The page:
Free download: What increases the asset value of a customer?

BVWire–UKIssue #5-1
August 6, 2019

intangibles
intangible assets, customer relationships

Valuing customer relations requires quantitative and qualitative judgments. Yet, little guidance on valuing this increasingly important intangible asset is available while most BVWire—UK readers are facing this issue more frequently in an economy that is migrating toward desirable long-term relations.

Perhaps the best available summary of customer value factors is now available from a new BVR webcast, Using Asset Attrition to Determine Useful Life, with Ray Rath (GlobalView Advisors). Rath’s presentation can be downloaded here. Rath has done as much research and teaching on valuing customer relationships as anyone in the BV profession.

The analyst needs to understand that two elements are required to define a customer relationship. First, the entity must have information about the customer. Second, the customer must be able to directly contact the entity. These two conditions eliminate the value of walk-in customers, which are normally valued elsewhere in an analysis.

Some factors that increase the value of a customer relationship include:

  • Lower rates of attrition or ‘customer churn’;
  • Longer customer relationships;
  • Higher product differentiation that creates barriers to entry by new and existing competitors;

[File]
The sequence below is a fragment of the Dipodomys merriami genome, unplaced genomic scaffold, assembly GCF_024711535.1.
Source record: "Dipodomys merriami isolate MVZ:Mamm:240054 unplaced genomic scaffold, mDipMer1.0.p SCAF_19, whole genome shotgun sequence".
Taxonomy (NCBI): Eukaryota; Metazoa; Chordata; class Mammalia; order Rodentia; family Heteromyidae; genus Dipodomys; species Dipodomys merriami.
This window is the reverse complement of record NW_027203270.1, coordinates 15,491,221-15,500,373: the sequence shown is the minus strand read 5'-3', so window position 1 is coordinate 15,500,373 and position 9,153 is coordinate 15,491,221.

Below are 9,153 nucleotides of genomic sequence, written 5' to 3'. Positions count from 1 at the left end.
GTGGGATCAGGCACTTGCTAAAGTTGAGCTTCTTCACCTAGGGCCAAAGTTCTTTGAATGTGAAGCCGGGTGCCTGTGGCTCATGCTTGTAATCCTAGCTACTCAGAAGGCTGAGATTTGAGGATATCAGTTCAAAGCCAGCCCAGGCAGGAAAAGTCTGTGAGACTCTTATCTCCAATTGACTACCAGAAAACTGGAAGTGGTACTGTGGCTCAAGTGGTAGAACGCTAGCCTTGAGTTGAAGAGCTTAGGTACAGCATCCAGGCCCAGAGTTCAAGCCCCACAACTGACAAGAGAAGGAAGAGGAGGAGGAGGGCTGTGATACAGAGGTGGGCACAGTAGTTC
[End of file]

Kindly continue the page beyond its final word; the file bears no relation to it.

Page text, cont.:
• Higher switching costs and quality of alternatives;
  • Better business health or profitability, which suggest lower attrition rates; and
  • More stable customer types (business customers may have more value than individual customers).

Rath suggests that analysts begin with at least two years of customer and termination data. He recommends that analysts review the data by anticipated revenue rather than by customer counts. Importantly, ‘different subgroups perform differently,’ so make sure that the data are segmented as needed. ‘You don’t want to treat a £1 million customer the same as a £100 customer, because the lower value attrition rate is not as important to the business.’ Business reporting units may have different attrition rates, and geography or the type of customer often make a difference.

The presence of customer contracts may eliminate the need for an attrition analysis, Rath observes, since the business valuator can value each contract individually. Another factor analysts must address is how to remove growth from new customer revenues, since this growth may be valued elsewhere. Multiple years of revenue by customer can improve the defensibility of these analyses.

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